九月 16, 2020

Workplace design has experienced a radical transformation over the last decade. Cave-like cubicles and frightful fluorescent lighting are dead and gone—today’s office spaces embrace an organization’s vision, values and culture with a variety of spaces that encourage collaboration while offering contemporary creature comforts.

Workplace design is undergoing another transformation, unfortunately, thanks to the coronavirus pandemic. As organizations begin returning to their offices, the priority will now be keeping employees safe and healthy.

I recently sat down with Gresham Smith’s Executive Vice President of Healthcare, Jim Langlois, to discuss the best practices and principles of healthcare design, which are aimed at mitigating germ spread and cross contamination. Keep reading for a recap of the cues workplace designers can take from the healthcare industry to make human decisions that elevate the comfort, health and safety of employees in post-pandemic workplaces.

Controlling Circulation

In clinical settings, circulation paths are carefully designed to reduce contact and touch points, and some areas, such as operating rooms, even have restricted access as an added infection control measure. Healthcare professionals want to get from point A to point B as quickly as possible and without touching more than necessary.

Before the pandemic, employees were encouraged to meander freely throughout the office, but we may now consider how to create more direct circulation paths. Workplace designers should also examine current circulation patterns for areas that do not allow for social distancing and make adjustments accordingly.

 

Selecting Santizable Surfaces

Healthcare designers are accustomed to selecting surfaces and fabrics that can be repeatedly sanitized—something workplace designers haven’t had to consider until now. Moving forward, we’ll have to incorporate durable materials within office spaces that can stand up to repeated cleaning.

Reducing Entry Points

The healthcare industry’s focus on accessibility has led to numerous entry points at facilities. When dealing with the pandemic, hospitals and other facilities have limited entry points to more quickly and efficiently screen patients before allowing them inside.

Office buildings have slowly added additional entries as well and should consider limiting access points as employees return to work. Post pandemic accessibility will be less about convenience and more about infection control.

 

Embracing Compartmentalization

Hospitals are separated into different zones with separate mechanical systems, which helps contain infections populations within individual departments. In the corporate real estate world, tenants may rethink how much space they lease to avoid sharing restrooms and other amenities with neighbors, creating their own standalone zone.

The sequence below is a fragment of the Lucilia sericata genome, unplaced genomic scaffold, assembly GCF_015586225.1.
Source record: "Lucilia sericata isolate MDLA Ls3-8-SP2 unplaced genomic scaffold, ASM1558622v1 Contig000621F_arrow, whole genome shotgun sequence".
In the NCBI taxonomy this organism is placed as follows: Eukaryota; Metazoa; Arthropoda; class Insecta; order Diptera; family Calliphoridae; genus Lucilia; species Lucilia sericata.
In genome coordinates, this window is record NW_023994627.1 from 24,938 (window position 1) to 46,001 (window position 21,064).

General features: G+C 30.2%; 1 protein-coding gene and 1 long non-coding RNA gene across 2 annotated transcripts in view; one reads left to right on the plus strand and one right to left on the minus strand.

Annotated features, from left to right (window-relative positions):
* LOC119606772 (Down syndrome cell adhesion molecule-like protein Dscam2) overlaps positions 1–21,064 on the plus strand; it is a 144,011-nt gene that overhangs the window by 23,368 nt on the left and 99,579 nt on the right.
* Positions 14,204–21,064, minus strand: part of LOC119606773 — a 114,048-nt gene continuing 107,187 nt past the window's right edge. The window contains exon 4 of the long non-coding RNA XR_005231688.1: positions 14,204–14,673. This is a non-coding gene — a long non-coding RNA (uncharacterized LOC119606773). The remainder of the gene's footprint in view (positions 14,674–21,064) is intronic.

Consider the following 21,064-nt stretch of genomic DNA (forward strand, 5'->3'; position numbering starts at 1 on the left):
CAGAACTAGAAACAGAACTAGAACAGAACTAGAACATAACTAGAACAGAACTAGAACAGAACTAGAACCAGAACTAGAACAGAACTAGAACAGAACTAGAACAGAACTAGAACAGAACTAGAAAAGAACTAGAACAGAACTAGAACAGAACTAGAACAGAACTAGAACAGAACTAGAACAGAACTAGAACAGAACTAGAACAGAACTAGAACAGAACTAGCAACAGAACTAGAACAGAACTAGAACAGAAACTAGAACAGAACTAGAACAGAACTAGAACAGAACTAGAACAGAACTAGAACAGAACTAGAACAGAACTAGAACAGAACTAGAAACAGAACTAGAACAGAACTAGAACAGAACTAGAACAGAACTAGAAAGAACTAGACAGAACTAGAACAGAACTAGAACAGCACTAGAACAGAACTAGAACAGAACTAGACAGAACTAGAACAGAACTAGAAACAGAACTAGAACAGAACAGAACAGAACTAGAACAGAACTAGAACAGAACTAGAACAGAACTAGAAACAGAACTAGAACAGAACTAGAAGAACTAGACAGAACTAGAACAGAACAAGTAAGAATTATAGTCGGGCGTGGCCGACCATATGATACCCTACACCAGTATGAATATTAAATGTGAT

Rethinking Lean Processes

The healthcare industry has leaned to improve delivery systems, but possibly over-leaned; during the pandemic there has been minimal capacity to make adjustments in response to rapidly changing conditions. While workplace designers haven’t cut back to that extent, we may rethink lean processes as well—while a single set of restrooms per floor may have made sense in 2019, the configuration doesn’t offer tenants the flexibility required in 2020.

Additionally, areas that we may have previously designed for efficiency will now be designed for life safety and health. For example, a code-compliant five-foot corridor may have initially been designed to maximize space. However, it’s no longer about codes—design processes will be about occupant comfort and well-being.

 

Decreasing Density

In the healthcare industry, many health systems are “decanting” the medical center—that is, moving non-essential programs and services to off-site locations to reduce the number of people on hospital campuses. Similarly, may companies have reduced their office footprint in response to a more mobile workforce. Post-pandemic, we may see some organizations begin to embrace a “hub and spoke” model for their office spaces, keeping their offices in larger cities while also opening offices in smaller cities to further disperse their workforce.

From how employees enter the office building to what their desk chair is made of, the coronavirus pandemic has transformed office spaces around the world. Just as we adapted when we bid cubicles goodbye, we will adapt to this new normal too. We’ll continue creating spaces that express a company’s vision, values and culture, but we’ll also design for more than that—in this “new normal,” workplaces designers will take cues from our healthcare counterparts to create spaces that safeguard the health and well-being of the people who enjoy them.